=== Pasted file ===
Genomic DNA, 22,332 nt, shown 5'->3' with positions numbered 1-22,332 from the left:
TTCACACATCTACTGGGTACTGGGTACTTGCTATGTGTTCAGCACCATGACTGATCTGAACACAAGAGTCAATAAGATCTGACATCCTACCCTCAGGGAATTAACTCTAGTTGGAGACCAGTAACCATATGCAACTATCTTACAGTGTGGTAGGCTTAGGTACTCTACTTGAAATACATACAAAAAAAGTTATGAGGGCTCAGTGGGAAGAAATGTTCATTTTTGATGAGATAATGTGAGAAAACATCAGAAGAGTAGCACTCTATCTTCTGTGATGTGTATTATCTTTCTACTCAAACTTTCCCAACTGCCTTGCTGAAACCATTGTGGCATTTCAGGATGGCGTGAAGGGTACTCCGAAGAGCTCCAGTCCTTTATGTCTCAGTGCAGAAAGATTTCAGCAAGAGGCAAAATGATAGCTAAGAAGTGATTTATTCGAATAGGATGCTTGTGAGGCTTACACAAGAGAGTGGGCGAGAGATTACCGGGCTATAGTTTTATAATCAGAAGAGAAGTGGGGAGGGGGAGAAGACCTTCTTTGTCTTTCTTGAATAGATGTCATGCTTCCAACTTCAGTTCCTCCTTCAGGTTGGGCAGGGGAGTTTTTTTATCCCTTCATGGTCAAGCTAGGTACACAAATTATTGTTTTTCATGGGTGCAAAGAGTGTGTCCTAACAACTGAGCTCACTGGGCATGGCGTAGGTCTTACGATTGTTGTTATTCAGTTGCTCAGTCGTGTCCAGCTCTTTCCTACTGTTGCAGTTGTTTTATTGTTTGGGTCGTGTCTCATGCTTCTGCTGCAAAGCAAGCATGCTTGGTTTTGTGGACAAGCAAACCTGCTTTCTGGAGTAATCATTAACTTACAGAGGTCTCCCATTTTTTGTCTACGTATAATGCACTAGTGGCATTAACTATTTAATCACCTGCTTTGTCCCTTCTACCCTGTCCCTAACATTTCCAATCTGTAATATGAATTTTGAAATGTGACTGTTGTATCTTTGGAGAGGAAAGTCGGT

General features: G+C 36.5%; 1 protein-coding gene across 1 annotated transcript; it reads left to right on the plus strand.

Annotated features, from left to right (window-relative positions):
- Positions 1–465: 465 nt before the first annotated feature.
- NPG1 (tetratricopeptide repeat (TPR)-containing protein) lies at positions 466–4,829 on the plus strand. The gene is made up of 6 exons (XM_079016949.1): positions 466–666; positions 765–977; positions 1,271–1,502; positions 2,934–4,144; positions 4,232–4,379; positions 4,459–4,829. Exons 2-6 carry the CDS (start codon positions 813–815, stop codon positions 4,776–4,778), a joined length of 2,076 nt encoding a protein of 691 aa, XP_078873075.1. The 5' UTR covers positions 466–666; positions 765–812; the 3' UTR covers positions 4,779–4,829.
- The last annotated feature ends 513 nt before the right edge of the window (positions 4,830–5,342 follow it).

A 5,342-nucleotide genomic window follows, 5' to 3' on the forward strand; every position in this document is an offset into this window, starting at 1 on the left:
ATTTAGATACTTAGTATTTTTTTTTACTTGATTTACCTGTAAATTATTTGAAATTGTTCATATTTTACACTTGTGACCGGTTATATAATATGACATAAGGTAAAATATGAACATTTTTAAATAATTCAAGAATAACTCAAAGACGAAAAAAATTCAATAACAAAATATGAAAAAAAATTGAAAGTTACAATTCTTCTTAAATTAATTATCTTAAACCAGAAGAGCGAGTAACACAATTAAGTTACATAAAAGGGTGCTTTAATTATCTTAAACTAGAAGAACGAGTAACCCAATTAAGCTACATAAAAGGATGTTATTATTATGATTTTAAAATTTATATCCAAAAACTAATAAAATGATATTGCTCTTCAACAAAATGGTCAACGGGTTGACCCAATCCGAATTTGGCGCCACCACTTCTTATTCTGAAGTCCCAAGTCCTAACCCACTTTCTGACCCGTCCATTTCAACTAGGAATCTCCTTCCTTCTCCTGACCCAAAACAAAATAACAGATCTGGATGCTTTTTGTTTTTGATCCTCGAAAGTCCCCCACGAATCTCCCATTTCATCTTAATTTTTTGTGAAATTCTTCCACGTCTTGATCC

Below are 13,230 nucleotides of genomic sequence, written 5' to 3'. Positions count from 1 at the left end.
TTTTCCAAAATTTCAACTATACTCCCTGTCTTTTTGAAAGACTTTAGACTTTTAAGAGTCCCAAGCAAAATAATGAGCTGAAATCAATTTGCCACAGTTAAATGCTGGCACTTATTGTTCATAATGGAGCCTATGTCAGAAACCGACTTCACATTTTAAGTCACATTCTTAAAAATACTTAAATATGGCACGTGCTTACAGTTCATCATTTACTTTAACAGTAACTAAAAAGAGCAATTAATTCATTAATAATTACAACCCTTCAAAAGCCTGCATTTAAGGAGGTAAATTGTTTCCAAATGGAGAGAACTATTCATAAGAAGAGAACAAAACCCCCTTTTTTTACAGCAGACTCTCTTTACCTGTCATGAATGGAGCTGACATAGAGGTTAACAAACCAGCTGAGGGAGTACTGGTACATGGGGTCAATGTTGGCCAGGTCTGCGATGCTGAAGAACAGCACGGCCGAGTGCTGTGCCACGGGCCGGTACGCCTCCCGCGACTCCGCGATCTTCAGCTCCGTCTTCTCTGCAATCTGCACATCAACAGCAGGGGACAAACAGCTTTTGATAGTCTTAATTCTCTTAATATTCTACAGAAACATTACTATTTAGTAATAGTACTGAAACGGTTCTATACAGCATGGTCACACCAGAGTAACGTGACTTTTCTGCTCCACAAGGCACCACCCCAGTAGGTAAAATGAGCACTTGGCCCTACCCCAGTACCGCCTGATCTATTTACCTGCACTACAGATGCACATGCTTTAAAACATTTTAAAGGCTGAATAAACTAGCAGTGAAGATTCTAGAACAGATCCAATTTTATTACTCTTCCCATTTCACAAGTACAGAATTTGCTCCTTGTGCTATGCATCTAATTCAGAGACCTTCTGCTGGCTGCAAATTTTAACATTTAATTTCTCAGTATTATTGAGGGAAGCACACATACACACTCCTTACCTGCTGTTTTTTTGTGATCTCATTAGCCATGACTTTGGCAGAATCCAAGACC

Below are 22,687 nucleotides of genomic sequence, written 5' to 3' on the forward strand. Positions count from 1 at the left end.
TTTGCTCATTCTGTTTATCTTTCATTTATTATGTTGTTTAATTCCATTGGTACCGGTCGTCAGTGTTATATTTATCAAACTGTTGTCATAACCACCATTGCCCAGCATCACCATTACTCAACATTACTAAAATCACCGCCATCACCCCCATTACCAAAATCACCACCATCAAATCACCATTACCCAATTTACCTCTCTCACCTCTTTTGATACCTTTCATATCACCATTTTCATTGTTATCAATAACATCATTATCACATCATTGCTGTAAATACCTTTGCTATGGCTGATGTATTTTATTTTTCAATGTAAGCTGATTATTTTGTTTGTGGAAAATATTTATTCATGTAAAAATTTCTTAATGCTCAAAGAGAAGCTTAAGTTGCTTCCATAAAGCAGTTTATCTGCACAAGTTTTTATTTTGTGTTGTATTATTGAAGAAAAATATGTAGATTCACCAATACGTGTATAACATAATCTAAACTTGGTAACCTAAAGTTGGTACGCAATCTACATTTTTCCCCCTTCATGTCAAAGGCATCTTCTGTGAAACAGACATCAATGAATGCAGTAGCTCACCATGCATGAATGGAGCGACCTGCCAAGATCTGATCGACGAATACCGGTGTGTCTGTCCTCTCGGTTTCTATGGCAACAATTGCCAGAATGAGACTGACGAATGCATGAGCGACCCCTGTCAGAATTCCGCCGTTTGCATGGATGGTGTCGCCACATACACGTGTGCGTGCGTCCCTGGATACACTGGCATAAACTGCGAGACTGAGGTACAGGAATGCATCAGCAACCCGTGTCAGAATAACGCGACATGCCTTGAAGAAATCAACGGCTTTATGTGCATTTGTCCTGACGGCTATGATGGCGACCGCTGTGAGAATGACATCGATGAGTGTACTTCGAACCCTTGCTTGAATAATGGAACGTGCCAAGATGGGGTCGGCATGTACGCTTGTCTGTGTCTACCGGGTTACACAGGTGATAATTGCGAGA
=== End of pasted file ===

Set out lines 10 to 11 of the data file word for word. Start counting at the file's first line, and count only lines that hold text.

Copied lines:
Below are 13,230 nucleotides of genomic sequence, written 5' to 3'. Positions count from 1 at the left end.
TTTTCCAAAATTTCAACTATACTCCCTGTCTTTTTGAAAGACTTTAGACTTTTAAGAGTCCCAAGCAAAATAATGAGCTGAAATCAATTTGCCACAGTTAAATGCTGGCACTTATTGTTCATAATGGAGCCTATGTCAGAAACCGACTTCACATTTTAAGTCACATTCTTAAAAATACTTAAATATGGCACGTGCTTACAGTTCATCATTTACTTTAACAGTAACTAAAAAGAGCAATTAATTCATTAATAATTACAACCCTTCAAAAGCCTGCATTTAAGGAGGTAAATTGTTTCCAAATGGAGAGAACTATTCATAAGAAGAGAACAAAACCCCCTTTTTTTACAGCAGACTCTCTTTACCTGTCATGAATGGAGCTGACATAGAGGTTAACAAACCAGCTGAGGGAGTACTGGTACATGGGGTCAATGTTGGCCAGGTCTGCGATGCTGAAGAACAGCACGGCCGAGTGCTGTGCCACGGGCCGGTACGCCTCCCGCGACTCCGCGATCTTCAGCTCCGTCTTCTCTGCAATCTGCACATCAACAGCAGGGGACAAACAGCTTTTGATAGTCTTAATTCTCTTAATATTCTACAGAAACATTACTATTTAGTAATAGTACTGAAACGGTTCTATACAGCATGGTCACACCAGAGTAACGTGACTTTTCTGCTCCACAAGGCACCACCCCAGTAGGTAAAATGAGCACTTGGCCCTACCCCAGTACCGCCTGATCTATTTACCTGCACTACAGATGCACATGCTTTAAAACATTTTAAAGGCTGAATAAACTAGCAGTGAAGATTCTAGAACAGATCCAATTTTATTACTCTTCCCATTTCACAAGTACAGAATTTGCTCCTTGTGCTATGCATCTAATTCAGAGACCTTCTGCTGGCTGCAAATTTTAACATTTAATTTCTCAGTATTATTGAGGGAAGCACACATACACACTCCTTACCTGCTGTTTTTTTGTGATCTCATTAGCCATGACTTTGGCAGAATCCAAGACC